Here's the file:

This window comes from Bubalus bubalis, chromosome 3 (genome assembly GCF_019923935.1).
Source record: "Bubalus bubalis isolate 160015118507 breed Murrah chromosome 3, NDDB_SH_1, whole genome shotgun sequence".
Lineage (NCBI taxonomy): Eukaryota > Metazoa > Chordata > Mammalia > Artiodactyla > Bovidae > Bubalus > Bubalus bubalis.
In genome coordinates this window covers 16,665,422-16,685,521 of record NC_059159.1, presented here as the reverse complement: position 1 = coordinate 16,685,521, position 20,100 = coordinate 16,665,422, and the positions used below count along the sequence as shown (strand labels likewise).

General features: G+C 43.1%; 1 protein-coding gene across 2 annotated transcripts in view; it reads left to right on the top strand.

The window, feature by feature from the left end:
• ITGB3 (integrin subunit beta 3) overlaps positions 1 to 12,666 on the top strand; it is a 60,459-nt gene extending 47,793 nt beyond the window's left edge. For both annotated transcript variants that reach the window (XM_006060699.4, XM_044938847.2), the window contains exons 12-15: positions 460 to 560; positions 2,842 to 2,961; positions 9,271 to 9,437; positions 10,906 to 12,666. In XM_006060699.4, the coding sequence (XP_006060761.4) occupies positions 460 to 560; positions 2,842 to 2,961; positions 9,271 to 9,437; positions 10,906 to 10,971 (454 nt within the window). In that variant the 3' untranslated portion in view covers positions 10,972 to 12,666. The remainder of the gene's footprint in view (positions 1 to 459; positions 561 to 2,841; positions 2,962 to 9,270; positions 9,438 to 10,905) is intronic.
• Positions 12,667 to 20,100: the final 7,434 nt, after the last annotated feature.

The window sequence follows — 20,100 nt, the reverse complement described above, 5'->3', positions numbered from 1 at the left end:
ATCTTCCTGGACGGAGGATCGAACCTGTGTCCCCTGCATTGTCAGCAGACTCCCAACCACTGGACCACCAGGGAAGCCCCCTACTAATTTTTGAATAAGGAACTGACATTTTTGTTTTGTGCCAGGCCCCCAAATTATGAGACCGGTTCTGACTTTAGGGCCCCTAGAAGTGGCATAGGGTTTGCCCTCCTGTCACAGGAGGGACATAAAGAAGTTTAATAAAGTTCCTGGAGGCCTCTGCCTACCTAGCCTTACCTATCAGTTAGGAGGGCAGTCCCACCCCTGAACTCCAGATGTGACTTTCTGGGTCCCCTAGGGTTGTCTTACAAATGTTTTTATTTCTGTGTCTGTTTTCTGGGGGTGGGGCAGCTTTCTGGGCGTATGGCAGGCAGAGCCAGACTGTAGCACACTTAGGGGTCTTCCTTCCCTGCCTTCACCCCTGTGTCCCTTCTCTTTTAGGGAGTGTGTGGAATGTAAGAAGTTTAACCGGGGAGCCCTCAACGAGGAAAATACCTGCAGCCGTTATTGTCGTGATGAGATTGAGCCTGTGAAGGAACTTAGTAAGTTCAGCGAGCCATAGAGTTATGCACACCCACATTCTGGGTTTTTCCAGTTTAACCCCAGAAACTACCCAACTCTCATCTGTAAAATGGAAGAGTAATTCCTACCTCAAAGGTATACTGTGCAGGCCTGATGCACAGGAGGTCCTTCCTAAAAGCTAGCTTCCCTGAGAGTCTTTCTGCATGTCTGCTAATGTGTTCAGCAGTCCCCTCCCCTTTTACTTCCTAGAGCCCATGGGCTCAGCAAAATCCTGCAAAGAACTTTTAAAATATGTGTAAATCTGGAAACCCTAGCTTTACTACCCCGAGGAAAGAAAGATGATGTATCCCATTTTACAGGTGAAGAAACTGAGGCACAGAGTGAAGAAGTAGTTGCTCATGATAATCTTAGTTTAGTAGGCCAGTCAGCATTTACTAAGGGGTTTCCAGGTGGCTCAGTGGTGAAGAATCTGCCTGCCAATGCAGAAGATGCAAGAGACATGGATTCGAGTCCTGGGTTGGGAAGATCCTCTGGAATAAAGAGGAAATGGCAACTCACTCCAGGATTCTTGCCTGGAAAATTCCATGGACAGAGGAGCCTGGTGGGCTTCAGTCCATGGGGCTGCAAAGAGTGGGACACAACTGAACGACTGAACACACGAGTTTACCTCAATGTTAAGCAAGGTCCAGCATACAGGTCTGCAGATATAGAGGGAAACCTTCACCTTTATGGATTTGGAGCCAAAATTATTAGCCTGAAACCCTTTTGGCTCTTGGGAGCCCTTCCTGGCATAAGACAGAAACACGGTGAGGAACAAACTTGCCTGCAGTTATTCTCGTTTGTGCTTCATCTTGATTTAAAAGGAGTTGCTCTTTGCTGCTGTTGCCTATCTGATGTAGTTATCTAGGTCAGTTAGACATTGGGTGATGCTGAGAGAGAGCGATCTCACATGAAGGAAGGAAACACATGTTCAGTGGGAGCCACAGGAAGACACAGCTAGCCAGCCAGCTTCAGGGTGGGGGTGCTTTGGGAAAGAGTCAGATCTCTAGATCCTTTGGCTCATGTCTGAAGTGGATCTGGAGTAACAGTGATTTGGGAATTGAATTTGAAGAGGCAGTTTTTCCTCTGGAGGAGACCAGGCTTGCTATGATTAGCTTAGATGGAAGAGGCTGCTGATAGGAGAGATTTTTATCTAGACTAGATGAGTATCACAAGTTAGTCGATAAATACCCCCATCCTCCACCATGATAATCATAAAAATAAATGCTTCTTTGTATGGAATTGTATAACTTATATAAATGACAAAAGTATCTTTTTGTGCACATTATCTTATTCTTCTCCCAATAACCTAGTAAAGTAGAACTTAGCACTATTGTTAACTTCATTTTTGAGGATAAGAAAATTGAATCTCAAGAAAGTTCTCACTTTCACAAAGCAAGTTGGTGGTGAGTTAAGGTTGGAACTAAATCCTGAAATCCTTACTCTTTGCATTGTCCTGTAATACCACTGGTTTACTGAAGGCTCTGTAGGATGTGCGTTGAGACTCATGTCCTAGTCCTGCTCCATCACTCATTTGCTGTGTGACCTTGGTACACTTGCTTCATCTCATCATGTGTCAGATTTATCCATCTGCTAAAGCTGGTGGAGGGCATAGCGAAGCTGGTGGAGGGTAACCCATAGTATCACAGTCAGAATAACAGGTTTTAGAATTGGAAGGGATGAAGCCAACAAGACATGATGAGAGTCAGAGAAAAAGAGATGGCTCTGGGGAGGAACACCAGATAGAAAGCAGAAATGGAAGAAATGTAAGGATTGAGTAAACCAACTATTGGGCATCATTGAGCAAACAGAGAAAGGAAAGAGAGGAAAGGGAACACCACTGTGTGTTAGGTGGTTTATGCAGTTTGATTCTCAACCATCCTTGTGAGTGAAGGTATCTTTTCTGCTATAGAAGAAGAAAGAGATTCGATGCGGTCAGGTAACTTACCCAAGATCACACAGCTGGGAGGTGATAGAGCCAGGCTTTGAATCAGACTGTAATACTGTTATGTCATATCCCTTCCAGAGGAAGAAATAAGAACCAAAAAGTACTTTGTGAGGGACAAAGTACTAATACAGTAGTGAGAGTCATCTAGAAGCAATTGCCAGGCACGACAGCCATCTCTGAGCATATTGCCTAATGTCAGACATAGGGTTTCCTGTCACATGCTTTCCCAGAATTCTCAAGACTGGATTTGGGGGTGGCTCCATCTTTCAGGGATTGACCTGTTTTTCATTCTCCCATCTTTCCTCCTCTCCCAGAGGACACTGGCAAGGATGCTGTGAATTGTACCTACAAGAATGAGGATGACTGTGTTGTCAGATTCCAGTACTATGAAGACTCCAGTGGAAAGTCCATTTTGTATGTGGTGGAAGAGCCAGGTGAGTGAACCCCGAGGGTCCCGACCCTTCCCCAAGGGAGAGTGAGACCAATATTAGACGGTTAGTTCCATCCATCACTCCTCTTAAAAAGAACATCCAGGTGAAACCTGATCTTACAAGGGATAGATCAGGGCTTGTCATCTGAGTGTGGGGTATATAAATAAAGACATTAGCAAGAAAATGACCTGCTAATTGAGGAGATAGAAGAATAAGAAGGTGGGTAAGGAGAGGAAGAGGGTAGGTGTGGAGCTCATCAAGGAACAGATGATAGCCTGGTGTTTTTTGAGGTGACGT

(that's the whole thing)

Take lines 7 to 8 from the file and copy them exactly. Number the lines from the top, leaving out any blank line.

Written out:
• ITGB3 (integrin subunit beta 3) overlaps positions 1 to 12,666 on the top strand; it is a 60,459-nt gene extending 47,793 nt beyond the window's left edge. For both annotated transcript variants that reach the window (XM_006060699.4, XM_044938847.2), the window contains exons 12-15: positions 460 to 560; positions 2,842 to 2,961; positions 9,271 to 9,437; positions 10,906 to 12,666. In XM_006060699.4, the coding sequence (XP_006060761.4) occupies positions 460 to 560; positions 2,842 to 2,961; positions 9,271 to 9,437; positions 10,906 to 10,971 (454 nt within the window). In that variant the 3' untranslated portion in view covers positions 10,972 to 12,666. The remainder of the gene's footprint in view (positions 1 to 459; positions 561 to 2,841; positions 2,962 to 9,270; positions 9,438 to 10,905) is intronic.
• Positions 12,667 to 20,100: the final 7,434 nt, after the last annotated feature.